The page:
Some dogs may hit the box a little too low. Others like to watch their competitors as they run. Many really need to work on their turns after retrieving the ball.
In the sport of flyball, these little details are not obvious to the novice eye.
What is obvious, however, is the sheer joy the dogs show as they race through the hurdles to get a ball before racing back to their cheering owners and "passing off" to the next dog.
"They either like it or they don't," said Bill Parkent, who, with his wife, Pat, has two dogs competing on teams representing Oriole Dog Training Club, a nonprofit organization founded in 1945 that recently moved to the area. "You find something they like."
There are a variety of options for dogs at Oriole, which relocated to a facility in a business park off Benson Avenue from Woodlawn the end of last year. From basic obedience classes, to agility, to the fast-paced flyball, dogs and their owners can enjoy learning a variety of activities in a cavernous room that offers plenty of space to sit, run, jump and play.
"We do a lot of dog sports here," said Richard Mathews, agility training director at Oriole. "Mostly, we have a good time."
Unlike an obedience school, the dog training club provides more than lessons. It also offers competitions and activities for dogs of all breeds and ages. All the teachers are volunteers. While members of the Oriole Dog Training Club are given first priority for classes or seminars, anyone is welcome to take part, and the club invites members of the surrounding community to join them.
"We are always looking for more members and people interested in play," Mathews said. "People who want to play [with their dogs], want to learn [how to train their dogs] and want to teach [others what they know]."
Promotional material from Oriole stresses that the facility does not train individuals how to become professional dog trainers, however. A flyer from Oriole notes that "We also do not train your dog for you. We teach you how to train your dog."
To reach the level of obedience required of such activities as flyball, dogs and their owners must start with basic training.
Oriole offers a variety of obedience classes, including a class just for young puppies — those between the ages of 10 weeks and six months.
"The earlier you start with a dog, the better," said Rachel Lachow, the obedience training director at Oriole. "They're never too old, but they definitely learn faster when they are young. You don't want to start behaviors you don't like and then try to fix it. It is a harder situation."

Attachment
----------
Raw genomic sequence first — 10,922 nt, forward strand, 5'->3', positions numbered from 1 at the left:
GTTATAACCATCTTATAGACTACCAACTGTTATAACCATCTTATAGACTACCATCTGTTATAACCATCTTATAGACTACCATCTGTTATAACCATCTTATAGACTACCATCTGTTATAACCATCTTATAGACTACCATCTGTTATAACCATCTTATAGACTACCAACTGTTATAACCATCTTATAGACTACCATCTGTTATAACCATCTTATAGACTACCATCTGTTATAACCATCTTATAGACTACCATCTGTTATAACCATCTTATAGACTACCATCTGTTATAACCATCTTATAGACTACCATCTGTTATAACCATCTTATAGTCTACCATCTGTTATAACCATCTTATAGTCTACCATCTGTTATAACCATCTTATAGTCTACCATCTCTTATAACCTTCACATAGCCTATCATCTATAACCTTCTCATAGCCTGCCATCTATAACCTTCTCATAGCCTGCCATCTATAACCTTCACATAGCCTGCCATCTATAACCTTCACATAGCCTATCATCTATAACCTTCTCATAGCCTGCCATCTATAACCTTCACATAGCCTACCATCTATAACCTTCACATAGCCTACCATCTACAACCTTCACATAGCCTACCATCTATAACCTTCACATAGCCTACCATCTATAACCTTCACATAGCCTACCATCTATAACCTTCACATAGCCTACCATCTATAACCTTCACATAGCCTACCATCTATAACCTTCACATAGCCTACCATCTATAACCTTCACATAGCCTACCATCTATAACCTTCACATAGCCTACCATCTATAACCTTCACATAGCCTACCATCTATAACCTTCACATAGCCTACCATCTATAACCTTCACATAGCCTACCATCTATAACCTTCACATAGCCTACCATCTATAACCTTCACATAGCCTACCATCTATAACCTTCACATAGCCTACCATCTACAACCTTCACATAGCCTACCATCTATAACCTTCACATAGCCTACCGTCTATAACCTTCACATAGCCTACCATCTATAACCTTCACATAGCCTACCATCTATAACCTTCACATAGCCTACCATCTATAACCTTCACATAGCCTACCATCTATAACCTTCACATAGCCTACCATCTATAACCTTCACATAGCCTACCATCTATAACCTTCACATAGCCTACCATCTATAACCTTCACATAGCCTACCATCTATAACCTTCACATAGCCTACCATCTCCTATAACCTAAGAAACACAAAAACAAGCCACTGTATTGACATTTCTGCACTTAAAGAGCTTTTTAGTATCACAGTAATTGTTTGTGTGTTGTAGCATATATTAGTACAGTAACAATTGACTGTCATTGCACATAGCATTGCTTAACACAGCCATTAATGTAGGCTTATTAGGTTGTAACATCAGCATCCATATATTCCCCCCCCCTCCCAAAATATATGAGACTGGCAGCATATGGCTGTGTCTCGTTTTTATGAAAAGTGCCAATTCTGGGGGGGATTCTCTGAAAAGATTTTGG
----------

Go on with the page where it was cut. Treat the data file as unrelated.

For 10-month old Tally, a Portuguese Water Dog, learning to control her boundless energy was a challenge. During a recent obedience class at Oriole, she did her best not to wiggle or jump as she followed her owner, Sue Augat, of Pasadena, around the room.
"It's been very good," Augat said, of the class. "She's a very live wire."
Stephanie Kirchner said the class had helped her Labrador/Great Dane mix, Lucky Dog, more than another school.
"In this school, I have seen the most improvement," Kirchner said, of her 1-1/2 year-old dog's behavior.
"I've been looking for a club for a long time," she said. "A club offers a lot more classes and more events. There is a larger group of people whose interest is in canines."
Many people assume that because the Oriole is a dog club, the public is not allowed to enroll in classes. Often, it is through the beginning classes that new members join, Lachow said.
"Classes are open to anyone," Lachow said, adding that her obedience classes especially, typically draw from the local neighborhood, with many continuing in more advance classes.
"We want more neighborhood involvement," Mathews said. "People who want to play."
The club has averaged about 200 to 220 members the last few years, according to Mathews. There are yearly dues and four general member meetings held throughout the year.
With the room the new facility provides, the club plans to host a number of various competitions and community outreach activities, including health clinics, seminars and workshops.
"This building needed an enormous amount of work," Lachow said, of the pristine building Oriole now calls home.
With a large field covered in artificial turf, a classroom and rooms for crates, the building on Azar Court can also be rented by other groups for dog-related sport shows.
"I love it. I absolutely love it," said Penny Miller, an Oriole member for more than 14 years, of the new building. "It's big and it's bright."
It took some time for the canine members of the flyball team to get used to their new digs however. While the old facility had green mats along its course, the new facility's turf made everything green.
"Running in this building is different than the other," Mathews said, as a dog running the flyball course ran outside its lane. "They're still getting accustomed to the building."
The Club also offers another benefit for its members and their dogs.
"It is a social outlet," Miller said, who has three dogs on the flyball team. "Dog people are ...friendly for sure. It's just a lot of fun."
The rain had just let up as the flyball teams completed their practice on Thursday night last week.
The group discussed who was brining what and where everyone was staying for a tournament the flyball team planned to attend in Pennsylvania over the weekend.
"I just have fun doing it," Mathews said, of playing flyball with his dogs. "It's great fun."
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The Oriole Dog Training Club is located at 9 Azar Court. For information, call 410-565-6651 or go to http://www.orioledogclub.org.